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law | opinions & advice | applying to law school
Topics to Avoid on Your Personal Statement
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We all know the maxim "some things are better left unsaid." Well, this rings doubly true for your personal statement. Not every approach you can take is a winner. Some are outright losers and you should avoid them!
Don't write about bad grades or bad test scores
A low LSAT score speaks for itself. So does a C– in Macroeconomics. There are very few things you can say to make the situation better, so don't try
Remember that law school is a test–rich environment. In most classes, a single exam will determine your entire grade. Being a bad test-taker is not a good start to a successful law school career, so it's not a point you should hammer home.
Don't write about your lifelong dream of being a lawyer
Many applicants feel the need to say that they really, really want to become attorneys and have spent their lives pining for law school. Avoid this temptation. Applications committees know that when you were six, you wanted to be a firefighter.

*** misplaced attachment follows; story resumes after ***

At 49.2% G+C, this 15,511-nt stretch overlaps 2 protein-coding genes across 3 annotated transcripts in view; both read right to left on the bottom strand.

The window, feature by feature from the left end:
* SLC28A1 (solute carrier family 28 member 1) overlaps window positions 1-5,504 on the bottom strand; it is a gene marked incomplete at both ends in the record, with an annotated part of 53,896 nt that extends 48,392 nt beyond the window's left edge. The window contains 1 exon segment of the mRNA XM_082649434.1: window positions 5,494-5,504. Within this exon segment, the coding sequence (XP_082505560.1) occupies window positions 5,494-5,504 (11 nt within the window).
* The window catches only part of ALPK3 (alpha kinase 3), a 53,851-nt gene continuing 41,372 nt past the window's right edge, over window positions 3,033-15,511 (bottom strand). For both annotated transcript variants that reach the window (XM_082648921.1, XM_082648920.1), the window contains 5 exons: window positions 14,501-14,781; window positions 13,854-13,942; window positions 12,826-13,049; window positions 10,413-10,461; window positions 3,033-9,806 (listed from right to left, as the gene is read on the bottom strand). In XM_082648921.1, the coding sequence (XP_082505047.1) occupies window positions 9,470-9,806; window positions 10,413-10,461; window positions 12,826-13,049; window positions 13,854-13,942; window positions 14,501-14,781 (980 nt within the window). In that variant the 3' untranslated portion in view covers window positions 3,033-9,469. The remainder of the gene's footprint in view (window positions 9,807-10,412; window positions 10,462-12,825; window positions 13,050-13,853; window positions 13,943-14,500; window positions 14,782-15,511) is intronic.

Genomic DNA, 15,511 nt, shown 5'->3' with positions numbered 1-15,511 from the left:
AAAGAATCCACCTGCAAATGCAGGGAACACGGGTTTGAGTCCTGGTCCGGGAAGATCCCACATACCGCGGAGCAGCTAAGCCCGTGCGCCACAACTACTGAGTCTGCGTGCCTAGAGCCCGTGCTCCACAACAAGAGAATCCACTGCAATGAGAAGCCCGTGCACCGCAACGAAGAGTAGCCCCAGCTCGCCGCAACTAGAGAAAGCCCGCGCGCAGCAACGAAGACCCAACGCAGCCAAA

Instead, tell them why you're interested and what you bring to the table. Be straight–forward and honest. Don't say you want to be a public interest lawyer unless you genuinely believe you'll go into public interest law. And remember that your aspirations are likely to change because law school will change you.
Keep it concise
Although some law schools set no limit on the length of your statement, you shouldn't take their bait. No one wants to spend their day reading long, boring material. Limit yourself to two or three typed, double–spaced pages. Use specific examples and details to help your personal statement stand out. Setting these constraints will force you to be concise and precise.
If you worked for a campaign or at City Hall, then it makes sense to discuss your interest in politics. You shouldn't write a polemic about your pet issue, however, no matter how near and dear it is to your heart. Use your statement to talk about yourself, not about your thoughts on abortion or defense spending.
Don't throw in the kitchen sink
If you want to stand out, discuss the events in your life that have had a significant impact on you. The open mic night you organized in 9th grade doesn't count, nor does that one Tuesday you volunteered at the soup kitchen.
No gimmicks, no gambles
You want to differentiate yourself, but don't go off the deep end. Don't rhyme. Don't write a satire or a mocked–up front–page newspaper article. Gimmicky personal statements often appear contrived and usually fall flat. Stick to a straightforward narrative.